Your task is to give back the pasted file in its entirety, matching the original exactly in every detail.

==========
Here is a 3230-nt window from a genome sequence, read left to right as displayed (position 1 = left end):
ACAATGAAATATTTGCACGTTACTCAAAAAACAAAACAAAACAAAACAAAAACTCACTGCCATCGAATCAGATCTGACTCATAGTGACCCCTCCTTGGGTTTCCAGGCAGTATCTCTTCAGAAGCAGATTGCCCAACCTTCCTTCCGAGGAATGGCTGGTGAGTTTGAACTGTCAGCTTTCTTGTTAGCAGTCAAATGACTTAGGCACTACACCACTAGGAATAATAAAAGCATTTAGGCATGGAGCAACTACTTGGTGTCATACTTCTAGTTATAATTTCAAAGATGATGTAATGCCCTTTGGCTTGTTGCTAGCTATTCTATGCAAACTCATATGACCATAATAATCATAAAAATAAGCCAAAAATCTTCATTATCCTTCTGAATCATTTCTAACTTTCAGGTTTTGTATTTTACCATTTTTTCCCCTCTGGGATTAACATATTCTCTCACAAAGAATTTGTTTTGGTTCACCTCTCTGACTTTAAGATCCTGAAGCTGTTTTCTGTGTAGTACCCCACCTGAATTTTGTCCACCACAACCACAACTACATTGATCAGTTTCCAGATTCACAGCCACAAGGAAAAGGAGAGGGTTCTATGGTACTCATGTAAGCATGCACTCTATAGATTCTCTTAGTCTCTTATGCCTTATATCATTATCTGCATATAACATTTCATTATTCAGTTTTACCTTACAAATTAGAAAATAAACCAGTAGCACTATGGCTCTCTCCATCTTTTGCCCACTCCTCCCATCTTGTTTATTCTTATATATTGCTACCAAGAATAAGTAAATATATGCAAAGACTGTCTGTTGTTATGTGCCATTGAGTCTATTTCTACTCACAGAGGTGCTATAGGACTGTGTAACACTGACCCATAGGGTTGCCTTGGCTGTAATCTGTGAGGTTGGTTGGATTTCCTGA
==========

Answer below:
Here is a 3230-nt window from a genome sequence, read left to right as displayed (position 1 = left end):
ACAATGAAATATTTGCACGTTACTCAAAAAACAAAACAAAACAAAACAAAAACTCACTGCCATCGAATCAGATCTGACTCATAGTGACCCCTCCTTGGGTTTCCAGGCAGTATCTCTTCAGAAGCAGATTGCCCAACCTTCCTTCCGAGGAATGGCTGGTGAGTTTGAACTGTCAGCTTTCTTGTTAGCAGTCAAATGACTTAGGCACTACACCACTAGGAATAATAAAAGCATTTAGGCATGGAGCAACTACTTGGTGTCATACTTCTAGTTATAATTTCAAAGATGATGTAATGCCCTTTGGCTTGTTGCTAGCTATTCTATGCAAACTCATATGACCATAATAATCATAAAAATAAGCCAAAAATCTTCATTATCCTTCTGAATCATTTCTAACTTTCAGGTTTTGTATTTTACCATTTTTTCCCCTCTGGGATTAACATATTCTCTCACAAAGAATTTGTTTTGGTTCACCTCTCTGACTTTAAGATCCTGAAGCTGTTTTCTGTGTAGTACCCCACCTGAATTTTGTCCACCACAACCACAACTACATTGATCAGTTTCCAGATTCACAGCCACAAGGAAAAGGAGAGGGTTCTATGGTACTCATGTAAGCATGCACTCTATAGATTCTCTTAGTCTCTTATGCCTTATATCATTATCTGCATATAACATTTCATTATTCAGTTTTACCTTACAAATTAGAAAATAAACCAGTAGCACTATGGCTCTCTCCATCTTTTGCCCACTCCTCCCATCTTGTTTATTCTTATATATTGCTACCAAGAATAAGTAAATATATGCAAAGACTGTCTGTTGTTATGTGCCATTGAGTCTATTTCTACTCACAGAGGTGCTATAGGACTGTGTAACACTGACCCATAGGGTTGCCTTGGCTGTAATCTGTGAGGTTGGTTGGATTTCCTGA